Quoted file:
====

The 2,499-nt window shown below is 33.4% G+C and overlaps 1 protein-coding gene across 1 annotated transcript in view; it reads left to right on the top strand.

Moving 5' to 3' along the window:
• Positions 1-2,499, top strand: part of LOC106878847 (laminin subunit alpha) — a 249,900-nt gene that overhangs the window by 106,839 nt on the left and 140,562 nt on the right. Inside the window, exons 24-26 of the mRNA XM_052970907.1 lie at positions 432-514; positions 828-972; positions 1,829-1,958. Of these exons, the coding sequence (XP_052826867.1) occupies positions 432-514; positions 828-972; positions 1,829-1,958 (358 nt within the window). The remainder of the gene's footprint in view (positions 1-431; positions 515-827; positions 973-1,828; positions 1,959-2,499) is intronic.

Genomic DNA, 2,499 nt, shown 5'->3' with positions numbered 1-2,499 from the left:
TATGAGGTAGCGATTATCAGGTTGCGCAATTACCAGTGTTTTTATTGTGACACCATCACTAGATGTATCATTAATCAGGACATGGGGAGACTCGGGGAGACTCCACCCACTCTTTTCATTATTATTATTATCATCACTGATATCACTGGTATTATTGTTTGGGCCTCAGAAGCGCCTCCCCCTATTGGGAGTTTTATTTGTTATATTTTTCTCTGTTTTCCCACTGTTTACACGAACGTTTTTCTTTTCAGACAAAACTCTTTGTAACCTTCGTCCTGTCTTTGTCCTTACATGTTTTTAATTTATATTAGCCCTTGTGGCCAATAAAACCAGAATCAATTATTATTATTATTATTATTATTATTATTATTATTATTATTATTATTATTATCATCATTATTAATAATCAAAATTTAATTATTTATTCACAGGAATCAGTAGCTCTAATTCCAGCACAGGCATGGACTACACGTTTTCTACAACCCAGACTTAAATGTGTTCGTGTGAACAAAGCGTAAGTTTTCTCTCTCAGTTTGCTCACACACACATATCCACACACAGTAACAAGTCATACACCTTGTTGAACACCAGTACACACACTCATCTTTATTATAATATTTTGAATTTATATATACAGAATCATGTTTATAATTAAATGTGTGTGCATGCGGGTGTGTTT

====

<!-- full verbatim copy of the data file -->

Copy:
The 2,499-nt window shown below is 33.4% G+C and overlaps 1 protein-coding gene across 1 annotated transcript in view; it reads left to right on the top strand.

Moving 5' to 3' along the window:
• Positions 1-2,499, top strand: part of LOC106878847 (laminin subunit alpha) — a 249,900-nt gene that overhangs the window by 106,839 nt on the left and 140,562 nt on the right. Inside the window, exons 24-26 of the mRNA XM_052970907.1 lie at positions 432-514; positions 828-972; positions 1,829-1,958. Of these exons, the coding sequence (XP_052826867.1) occupies positions 432-514; positions 828-972; positions 1,829-1,958 (358 nt within the window). The remainder of the gene's footprint in view (positions 1-431; positions 515-827; positions 973-1,828; positions 1,959-2,499) is intronic.

Genomic DNA, 2,499 nt, shown 5'->3' with positions numbered 1-2,499 from the left:
TATGAGGTAGCGATTATCAGGTTGCGCAATTACCAGTGTTTTTATTGTGACACCATCACTAGATGTATCATTAATCAGGACATGGGGAGACTCGGGGAGACTCCACCCACTCTTTTCATTATTATTATTATCATCACTGATATCACTGGTATTATTGTTTGGGCCTCAGAAGCGCCTCCCCCTATTGGGAGTTTTATTTGTTATATTTTTCTCTGTTTTCCCACTGTTTACACGAACGTTTTTCTTTTCAGACAAAACTCTTTGTAACCTTCGTCCTGTCTTTGTCCTTACATGTTTTTAATTTATATTAGCCCTTGTGGCCAATAAAACCAGAATCAATTATTATTATTATTATTATTATTATTATTATTATTATTATTATTATTATTATCATCATTATTAATAATCAAAATTTAATTATTTATTCACAGGAATCAGTAGCTCTAATTCCAGCACAGGCATGGACTACACGTTTTCTACAACCCAGACTTAAATGTGTTCGTGTGAACAAAGCGTAAGTTTTCTCTCTCAGTTTGCTCACACACACATATCCACACACAGTAACAAGTCATACACCTTGTTGAACACCAGTACACACACTCATCTTTATTATAATATTTTGAATTTATATATACAGAATCATGTTTATAATTAAATGTGTGTGCATGCGGGTGTGTTT